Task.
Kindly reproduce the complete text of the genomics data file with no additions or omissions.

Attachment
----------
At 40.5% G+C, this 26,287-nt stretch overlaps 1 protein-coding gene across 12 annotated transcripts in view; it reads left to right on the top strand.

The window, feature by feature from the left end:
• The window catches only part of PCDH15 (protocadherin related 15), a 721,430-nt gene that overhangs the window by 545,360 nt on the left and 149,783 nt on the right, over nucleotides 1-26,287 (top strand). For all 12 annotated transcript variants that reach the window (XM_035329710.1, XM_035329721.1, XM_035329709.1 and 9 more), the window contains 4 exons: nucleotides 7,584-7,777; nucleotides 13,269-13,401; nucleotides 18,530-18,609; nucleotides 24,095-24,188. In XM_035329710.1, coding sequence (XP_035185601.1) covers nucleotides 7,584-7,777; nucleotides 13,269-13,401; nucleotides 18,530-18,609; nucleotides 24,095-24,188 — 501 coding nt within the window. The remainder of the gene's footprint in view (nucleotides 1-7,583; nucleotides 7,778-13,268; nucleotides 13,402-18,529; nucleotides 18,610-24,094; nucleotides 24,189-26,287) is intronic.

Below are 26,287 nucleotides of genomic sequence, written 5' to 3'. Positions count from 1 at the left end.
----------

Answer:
At 40.5% G+C, this 26,287-nt stretch overlaps 1 protein-coding gene across 12 annotated transcripts in view; it reads left to right on the top strand.

The window, feature by feature from the left end:
• The window catches only part of PCDH15 (protocadherin related 15), a 721,430-nt gene that overhangs the window by 545,360 nt on the left and 149,783 nt on the right, over nucleotides 1-26,287 (top strand). For all 12 annotated transcript variants that reach the window (XM_035329710.1, XM_035329721.1, XM_035329709.1 and 9 more), the window contains 4 exons: nucleotides 7,584-7,777; nucleotides 13,269-13,401; nucleotides 18,530-18,609; nucleotides 24,095-24,188. In XM_035329710.1, coding sequence (XP_035185601.1) covers nucleotides 7,584-7,777; nucleotides 13,269-13,401; nucleotides 18,530-18,609; nucleotides 24,095-24,188 — 501 coding nt within the window. The remainder of the gene's footprint in view (nucleotides 1-7,583; nucleotides 7,778-13,268; nucleotides 13,402-18,529; nucleotides 18,610-24,094; nucleotides 24,189-26,287) is intronic.

Below are 26,287 nucleotides of genomic sequence, written 5' to 3'. Positions count from 1 at the left end.